ACADEMY VIEW: MONROVIA FOOTBALL ACADEMY Follow on Twitter
It’s 3:30pm on Wednesday, July 5, and hundreds of children are gathered at the Fair Grounds pitch in Buchanan, Liberia. Over the past six hours, every child has taken Monrovia Football Academy's academic entrance exam and played 20 minutes of 5v5 football.
Inside a school building adjacent to the pitch sit four Academy staff members, an 8-year-old girl, and the girl’s mother. This young girl has performed exceptionally well on the entrance exam and shown potential on the football pitch, so she has been called for an interview. She rests on the edge of her seat, flipping excitedly through the Academy’s photo book.
Our Executive Director is asking the same questions he will ask 75 more children in interviews across Liberia. Where do you live? How old are you? Which school do you attend? Mama, what do you and your husband do for work?
And then he asks the question everyone in the room has been waiting to hear: Mama, are you okay with your daughter playing football? The girl’s mother answers, and the air in the room evaporates with her words. Frustration sets in – another parent unwilling to let her daughter access a golden opportunity. When asked why she would not like her daughter to play football, she answers, “I do not want my daughter to look like a man.”
Gender Inequality in Liberia
There is a severe lack of academic, athletic, and employment opportunities for Liberia’s youth. Classrooms are under resourced and lack qualified teachers, the infrastructure for youth football is limited (albeit improving thanks to recent efforts from the Liberia Football Association), and job opportunities in the formal sector are few and far between.
All are impacted, but girls are disproportionately affected. 63 percent of boys between the ages of 15 and 24 are literate; less than 37% of girls can say the same. Football is commonly referred to as ‘manball’. There is a women’s professional football league, but it has seven teams and is severely underfunded. The Liberian women’s national team has played one Fifa recognized match in the past six years.
Despite the presence of President Ellen Johnson Sirleaf – the first female president in Africa – gender inequality is rife in Liberia.
Monrovia Football Academy: Breaking Down Barriers
At Monrovia Football Academy, we use education, football, and life skills lessons to break down gender barriers. Boys and girls train, eat, and study together. By training with the boys – and often outplaying them on the pitch – our girls have a sense of empowerment that reveals itself both on and off the pitch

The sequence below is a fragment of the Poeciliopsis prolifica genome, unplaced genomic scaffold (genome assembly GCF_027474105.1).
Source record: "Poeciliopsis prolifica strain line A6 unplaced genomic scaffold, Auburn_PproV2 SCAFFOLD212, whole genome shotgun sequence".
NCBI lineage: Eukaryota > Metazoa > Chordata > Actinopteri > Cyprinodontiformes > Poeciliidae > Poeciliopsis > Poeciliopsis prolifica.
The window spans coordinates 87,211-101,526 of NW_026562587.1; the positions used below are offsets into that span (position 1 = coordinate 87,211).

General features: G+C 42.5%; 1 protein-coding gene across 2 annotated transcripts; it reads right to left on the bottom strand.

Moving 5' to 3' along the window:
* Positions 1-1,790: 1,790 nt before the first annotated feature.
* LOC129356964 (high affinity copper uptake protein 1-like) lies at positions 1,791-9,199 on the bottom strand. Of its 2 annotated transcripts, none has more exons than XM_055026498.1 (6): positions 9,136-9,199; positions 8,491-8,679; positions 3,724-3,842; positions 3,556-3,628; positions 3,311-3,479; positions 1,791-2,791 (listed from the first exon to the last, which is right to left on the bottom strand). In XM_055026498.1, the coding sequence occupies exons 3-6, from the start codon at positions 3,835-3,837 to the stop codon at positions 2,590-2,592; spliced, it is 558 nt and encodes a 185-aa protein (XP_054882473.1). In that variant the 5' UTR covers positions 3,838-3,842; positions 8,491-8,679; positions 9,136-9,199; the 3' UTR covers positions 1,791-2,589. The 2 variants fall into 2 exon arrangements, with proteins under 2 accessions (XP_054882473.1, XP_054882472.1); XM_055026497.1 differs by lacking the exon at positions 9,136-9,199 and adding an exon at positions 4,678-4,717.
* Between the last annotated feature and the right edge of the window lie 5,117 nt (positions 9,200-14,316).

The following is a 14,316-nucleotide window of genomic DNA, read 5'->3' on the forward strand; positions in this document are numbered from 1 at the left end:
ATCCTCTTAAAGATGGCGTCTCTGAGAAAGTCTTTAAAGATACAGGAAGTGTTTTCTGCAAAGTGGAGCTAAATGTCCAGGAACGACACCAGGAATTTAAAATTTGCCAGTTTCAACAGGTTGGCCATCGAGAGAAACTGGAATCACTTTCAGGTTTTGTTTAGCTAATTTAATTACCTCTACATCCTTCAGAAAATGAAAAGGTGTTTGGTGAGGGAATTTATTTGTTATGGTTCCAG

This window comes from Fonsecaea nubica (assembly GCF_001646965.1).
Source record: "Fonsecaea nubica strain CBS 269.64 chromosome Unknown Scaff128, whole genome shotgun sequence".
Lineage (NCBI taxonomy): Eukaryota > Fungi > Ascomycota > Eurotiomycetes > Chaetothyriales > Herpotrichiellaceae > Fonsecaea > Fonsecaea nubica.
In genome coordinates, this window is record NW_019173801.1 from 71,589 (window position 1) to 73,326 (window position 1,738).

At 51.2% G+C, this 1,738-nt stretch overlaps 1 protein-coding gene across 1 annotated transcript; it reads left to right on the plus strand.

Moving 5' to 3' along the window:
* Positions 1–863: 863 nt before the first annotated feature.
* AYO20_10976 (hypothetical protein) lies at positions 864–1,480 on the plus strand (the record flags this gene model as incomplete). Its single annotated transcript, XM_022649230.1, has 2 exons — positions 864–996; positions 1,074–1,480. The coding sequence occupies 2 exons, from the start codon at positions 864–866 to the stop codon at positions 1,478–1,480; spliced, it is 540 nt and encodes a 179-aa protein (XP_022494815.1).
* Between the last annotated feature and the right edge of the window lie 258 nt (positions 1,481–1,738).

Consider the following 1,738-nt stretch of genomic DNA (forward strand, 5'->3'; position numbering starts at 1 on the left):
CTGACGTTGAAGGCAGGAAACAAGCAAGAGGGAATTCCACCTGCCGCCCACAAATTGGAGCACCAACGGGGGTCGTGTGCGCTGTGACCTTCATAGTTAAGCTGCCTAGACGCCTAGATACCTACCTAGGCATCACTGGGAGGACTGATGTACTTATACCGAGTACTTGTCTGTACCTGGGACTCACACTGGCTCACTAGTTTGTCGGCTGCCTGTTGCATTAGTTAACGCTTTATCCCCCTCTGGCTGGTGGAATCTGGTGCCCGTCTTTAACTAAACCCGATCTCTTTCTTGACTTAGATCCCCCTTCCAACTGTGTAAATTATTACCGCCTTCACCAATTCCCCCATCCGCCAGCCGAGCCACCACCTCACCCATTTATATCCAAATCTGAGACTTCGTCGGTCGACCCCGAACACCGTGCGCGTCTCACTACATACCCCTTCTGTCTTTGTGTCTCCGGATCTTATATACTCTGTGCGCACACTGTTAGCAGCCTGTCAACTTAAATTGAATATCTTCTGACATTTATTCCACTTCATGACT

After training sessions, we sometimes use the sense of camaraderie developed during training as a platform for honest, open discussions about gender equality. Male and female football coaches alike engage students on questions about gender norms in football, education, and society. We find that our students speak freely in this environment, producing piercing dialogue that often results in our boys reassessing their attitudes toward gender.
In the classroom, the top student in each of our three academic classes during the 2016-17 school year was a girl, and on average the girls consistently outperform the boys.
Blessing Kieh, MFA 6th-grade student” and “Jessica Quachie, MFA 4th-grade student
Patience and Persistence
There are, of course, barriers that remain unbroken. We recently completed the first phase of our 2017-18 application process, in which we saw more than 1,000 children and had a total of 570 applicants take our entrance exam. Just 60 of those 570 children were girls.
There are multiple reasons for this gender gap – girls do not know the opportunity to play organized football exists; parents do not want their daughters to play football; girls believe myths that they will not be able to bear children if they play football, etc. – and there is thus a long way to go.
Our job is not to dictate how people should live their lives and raise their children, but rather to make sure everyone in Liberia knows there is an opportunity for young girls to play organized football.
Progress will come. In some ways, it already has. Two of our girls, Blessing Kieh and Jessica Quachie (pictured above), routinely start in matches with our first team. If one stands among the spectators at our matches, one will inevitably hear the murmurs: “Wow, those girls are really playing football! They look confident.”
Believe us, there is a lot more where that came from.